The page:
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A Comprehensive Coffee Grinding Guide

For people who want to enjoy great coffee at home and are already brewing their coffee correctly, the next step is to begin grinding their own coffee. Unless you’re making a mistake in the brewing process, no adjustment to your home-brewing regimen will have a larger impact than investing in a grinder. Here’s why grinding coffee is so important, and how you can do it easily.

Burr Grinders Provide Consistent Grinds

manual-coffee-grinderIf you don’t have a grinder already, you’ll find two types of grinders: blade and burr. We strongly recommend a burr grinder. Some people opt for blade grinders, because they’re cheap. There are many burr grinders for less than $100, however, and some start at as little as $40. You don’t have to spend a lot of money on a grinder if you’re just starting to grind coffee at home, but save up the little extra for a burr grinder.

Burr grinders are much better than blade grinders, because burr models provide a consistent grind. Blade grinders chop beans like a food processor. They might pulverize some beans and barely break up others. Burr grinders, in contrast, pass beans between two burrs. The beans are broken up by the burrs until they’re the correct size, and they drop into a collection chamber once they’re broken up. The grounds will be the same size, ensuring a consistent extraction when you brew them.

If you don’t have a burr grinder, here are some recommendations for different budgets.

Coffee Should Be Ground Immediately Before Brewing

As we discussed in “Why Won’t You Grind My Coffee?,” one of the most frequent requests we receive is to grind customers’ coffees. The post goes into greater detail as to why we politely decline to grind coffee before shipping it, but the answer is essentially that flavor is lost in the grinding process.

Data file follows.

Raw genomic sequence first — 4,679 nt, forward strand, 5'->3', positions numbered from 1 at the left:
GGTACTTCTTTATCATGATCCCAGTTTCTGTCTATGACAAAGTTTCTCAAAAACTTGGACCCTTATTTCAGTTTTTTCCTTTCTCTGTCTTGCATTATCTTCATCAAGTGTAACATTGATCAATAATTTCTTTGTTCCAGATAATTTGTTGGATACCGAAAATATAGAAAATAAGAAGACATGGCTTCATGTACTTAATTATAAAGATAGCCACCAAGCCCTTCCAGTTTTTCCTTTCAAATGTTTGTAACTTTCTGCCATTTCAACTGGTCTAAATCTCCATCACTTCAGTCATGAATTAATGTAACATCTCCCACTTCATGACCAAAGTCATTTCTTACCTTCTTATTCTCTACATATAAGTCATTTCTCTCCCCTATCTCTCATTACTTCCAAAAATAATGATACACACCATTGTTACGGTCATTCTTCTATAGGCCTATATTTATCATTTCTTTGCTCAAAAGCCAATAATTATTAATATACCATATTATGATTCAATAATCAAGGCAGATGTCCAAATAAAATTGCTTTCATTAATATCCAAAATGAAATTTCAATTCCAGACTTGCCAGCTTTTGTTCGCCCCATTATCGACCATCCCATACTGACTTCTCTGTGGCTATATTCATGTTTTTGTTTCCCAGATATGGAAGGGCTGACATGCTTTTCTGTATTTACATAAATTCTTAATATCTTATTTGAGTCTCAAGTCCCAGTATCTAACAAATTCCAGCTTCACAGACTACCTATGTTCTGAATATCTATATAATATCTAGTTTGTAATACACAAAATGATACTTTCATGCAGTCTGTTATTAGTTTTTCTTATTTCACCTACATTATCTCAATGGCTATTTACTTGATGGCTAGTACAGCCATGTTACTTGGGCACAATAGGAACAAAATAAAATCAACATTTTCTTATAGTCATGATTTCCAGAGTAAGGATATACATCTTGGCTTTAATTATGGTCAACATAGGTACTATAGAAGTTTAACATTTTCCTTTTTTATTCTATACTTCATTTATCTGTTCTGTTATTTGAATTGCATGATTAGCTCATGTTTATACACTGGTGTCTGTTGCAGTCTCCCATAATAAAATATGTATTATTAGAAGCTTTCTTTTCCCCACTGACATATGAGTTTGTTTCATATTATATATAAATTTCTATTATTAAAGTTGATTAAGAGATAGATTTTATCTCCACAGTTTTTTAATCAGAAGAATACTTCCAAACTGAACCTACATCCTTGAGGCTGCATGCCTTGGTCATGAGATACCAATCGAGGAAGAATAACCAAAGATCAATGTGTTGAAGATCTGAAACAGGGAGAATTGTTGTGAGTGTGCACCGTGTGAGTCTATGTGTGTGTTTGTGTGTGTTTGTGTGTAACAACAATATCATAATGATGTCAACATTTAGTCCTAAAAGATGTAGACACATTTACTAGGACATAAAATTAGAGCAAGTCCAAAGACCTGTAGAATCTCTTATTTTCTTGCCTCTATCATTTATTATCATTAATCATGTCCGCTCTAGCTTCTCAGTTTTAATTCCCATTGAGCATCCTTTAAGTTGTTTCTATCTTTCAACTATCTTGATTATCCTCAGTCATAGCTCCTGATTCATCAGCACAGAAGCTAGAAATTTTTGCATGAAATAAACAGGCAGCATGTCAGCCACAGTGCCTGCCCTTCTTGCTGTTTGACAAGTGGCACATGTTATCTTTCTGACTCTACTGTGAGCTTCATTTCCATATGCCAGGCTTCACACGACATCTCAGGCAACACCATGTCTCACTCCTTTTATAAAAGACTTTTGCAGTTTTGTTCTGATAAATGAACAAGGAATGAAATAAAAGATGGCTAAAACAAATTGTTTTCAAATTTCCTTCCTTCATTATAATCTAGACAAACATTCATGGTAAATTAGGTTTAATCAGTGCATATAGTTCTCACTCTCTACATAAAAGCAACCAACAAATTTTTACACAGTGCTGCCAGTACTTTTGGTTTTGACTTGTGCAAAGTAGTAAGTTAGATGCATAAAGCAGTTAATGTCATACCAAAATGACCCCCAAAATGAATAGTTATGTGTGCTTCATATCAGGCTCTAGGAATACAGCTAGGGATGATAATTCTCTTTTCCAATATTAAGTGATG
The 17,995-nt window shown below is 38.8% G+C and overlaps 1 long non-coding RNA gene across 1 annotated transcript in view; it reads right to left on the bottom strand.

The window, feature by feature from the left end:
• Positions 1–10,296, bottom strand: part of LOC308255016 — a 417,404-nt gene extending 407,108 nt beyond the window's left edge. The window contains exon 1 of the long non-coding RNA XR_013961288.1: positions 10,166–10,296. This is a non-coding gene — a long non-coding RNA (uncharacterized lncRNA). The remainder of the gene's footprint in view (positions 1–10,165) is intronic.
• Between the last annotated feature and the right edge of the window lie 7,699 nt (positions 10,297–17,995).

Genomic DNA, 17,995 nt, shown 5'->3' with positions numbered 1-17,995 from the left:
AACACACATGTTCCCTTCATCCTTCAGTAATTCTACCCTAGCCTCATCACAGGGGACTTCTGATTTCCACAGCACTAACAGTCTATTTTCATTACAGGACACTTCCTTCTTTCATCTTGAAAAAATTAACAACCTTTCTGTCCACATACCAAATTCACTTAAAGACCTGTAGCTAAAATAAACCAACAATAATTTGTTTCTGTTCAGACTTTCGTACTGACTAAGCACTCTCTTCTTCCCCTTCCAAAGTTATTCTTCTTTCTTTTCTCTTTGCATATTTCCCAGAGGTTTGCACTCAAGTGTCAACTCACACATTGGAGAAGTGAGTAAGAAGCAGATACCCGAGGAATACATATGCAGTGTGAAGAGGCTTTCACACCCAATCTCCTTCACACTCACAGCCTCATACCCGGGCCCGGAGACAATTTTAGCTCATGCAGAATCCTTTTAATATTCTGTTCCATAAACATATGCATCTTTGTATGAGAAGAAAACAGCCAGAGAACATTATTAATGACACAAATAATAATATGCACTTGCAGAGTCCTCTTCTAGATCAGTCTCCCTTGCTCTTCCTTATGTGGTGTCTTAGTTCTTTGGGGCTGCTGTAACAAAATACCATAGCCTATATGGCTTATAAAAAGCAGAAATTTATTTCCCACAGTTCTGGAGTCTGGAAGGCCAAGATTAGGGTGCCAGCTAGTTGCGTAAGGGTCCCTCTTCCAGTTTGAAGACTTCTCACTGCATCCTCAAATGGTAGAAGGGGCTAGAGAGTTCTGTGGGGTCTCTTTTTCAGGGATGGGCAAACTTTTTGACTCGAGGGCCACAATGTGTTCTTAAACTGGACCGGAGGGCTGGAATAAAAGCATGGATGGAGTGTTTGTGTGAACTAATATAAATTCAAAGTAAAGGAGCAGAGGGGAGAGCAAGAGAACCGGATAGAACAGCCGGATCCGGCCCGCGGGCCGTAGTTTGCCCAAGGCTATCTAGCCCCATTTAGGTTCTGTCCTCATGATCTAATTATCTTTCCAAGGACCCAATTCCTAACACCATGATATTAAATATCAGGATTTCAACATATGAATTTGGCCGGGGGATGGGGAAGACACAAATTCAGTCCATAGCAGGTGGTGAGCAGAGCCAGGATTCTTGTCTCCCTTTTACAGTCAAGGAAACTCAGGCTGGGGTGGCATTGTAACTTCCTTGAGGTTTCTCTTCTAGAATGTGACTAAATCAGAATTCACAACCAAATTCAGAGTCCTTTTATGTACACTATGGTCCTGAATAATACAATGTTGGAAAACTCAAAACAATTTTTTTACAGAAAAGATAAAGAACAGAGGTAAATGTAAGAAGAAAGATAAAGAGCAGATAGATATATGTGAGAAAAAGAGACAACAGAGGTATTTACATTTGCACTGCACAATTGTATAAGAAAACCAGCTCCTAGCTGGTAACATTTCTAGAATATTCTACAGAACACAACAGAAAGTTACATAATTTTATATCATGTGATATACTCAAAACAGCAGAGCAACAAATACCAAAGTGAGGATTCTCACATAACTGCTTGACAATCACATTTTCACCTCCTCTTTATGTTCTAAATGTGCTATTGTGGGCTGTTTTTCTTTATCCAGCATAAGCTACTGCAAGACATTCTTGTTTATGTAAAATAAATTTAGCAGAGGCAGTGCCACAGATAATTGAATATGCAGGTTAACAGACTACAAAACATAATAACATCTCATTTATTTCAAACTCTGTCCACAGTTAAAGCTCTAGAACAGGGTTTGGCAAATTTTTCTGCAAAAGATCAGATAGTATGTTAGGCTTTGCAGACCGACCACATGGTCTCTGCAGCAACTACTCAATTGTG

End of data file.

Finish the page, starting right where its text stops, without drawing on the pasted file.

Coffee should be ground just before brewing, because aromas are released during the grinding process. Any time you’ve smelled wonderful coffee in a cafe or the coffee aisle of the grocery store, it’s from aromas that are released as the beans are broken up. These aromas are full of flavor. In fact, they’re some of the most flavorful compounds in the coffee.

shutterstock_150529910These aromas can greatly add to a cup’s flavors, but they disappear quickly. The only way to capture them in a cup is by brewing immediately after grinding so that the aromas enter the brew’s water instead of the air. If you’re brewing a pot of coffee, aim to brew the grounds within a few minutes of grinding. If you’re making espresso at home, try to use the grounds within 1 minute of grinding them. Because the grounds used for espresso are extremely fine, the aromas will escape even more quickly.

(For this reason, manual grinders, which take several minutes to grind a batch of beans with, aren’t recommended for espresso. The aromas from the first ground beans will be gone by the time the last few beans are ground.)

Choose the Grind Setting Based on Your Brew Method

Once you have a burr grinder and are ready to grind right before brewing, all that’s left is to select your grind setting. The grind should be set according to your brew method. Find your brew method on the chart and you’ll see the grind setting you should use:

Grind Setting

Grind Description

Brew Methods

Extra Coarse

Grind contains large particles, but beans are still thoroughly broken up. Slightly larger than kosher salt.

Cold-brew/Toddy

Coarse

Grind contains distinct particles. Similar to kosher salt used for canning and pickling.

French press

Medium-Coarse

Gritty, but no slivers of grinds. Similar to coarse sand.

Flat-bottomed filters, namely automatic coffee makers

Medium

Feels slightly smooth when rubbed between thumb and finger. Slightly smaller particles than table salt.

Cone-shaped filters, including manual poor overs and automatic coffee makers

 Fine

Smooth, but can still feel individual grains. Finer than sugar but not quite a powder.

Espresso

Extra Fine

Cannot feel individual grains. Powdered sugar or flour consistency.

Turkish coffee

Simply set your grinder to the proper setting, and start grinding your coffee. If you haven’t used your grinder before, you may need to adjust the setting a couple of times. Don’t grind all of your beans until you have it properly adjusted.

If you’d like to improve your home-brewed coffee and aren’t already grinding coffee at home, invest in a grinder. If you are grinding your coffee at home and still want to enjoy better coffee, try our coffee. The first shipment’s only $4, a fraction of what a grinder does, and you’re free to cancel if it’s not better than your current coffee.

Author Scott

Scott is a professional writer for Driftaway Coffee. He worked as a barista for eight years, but today prefers to enjoy his beverages from the other side of the counter. When not drinking Driftaway Coffee, Scott usually has a mug of his own roasted coffee nearby.

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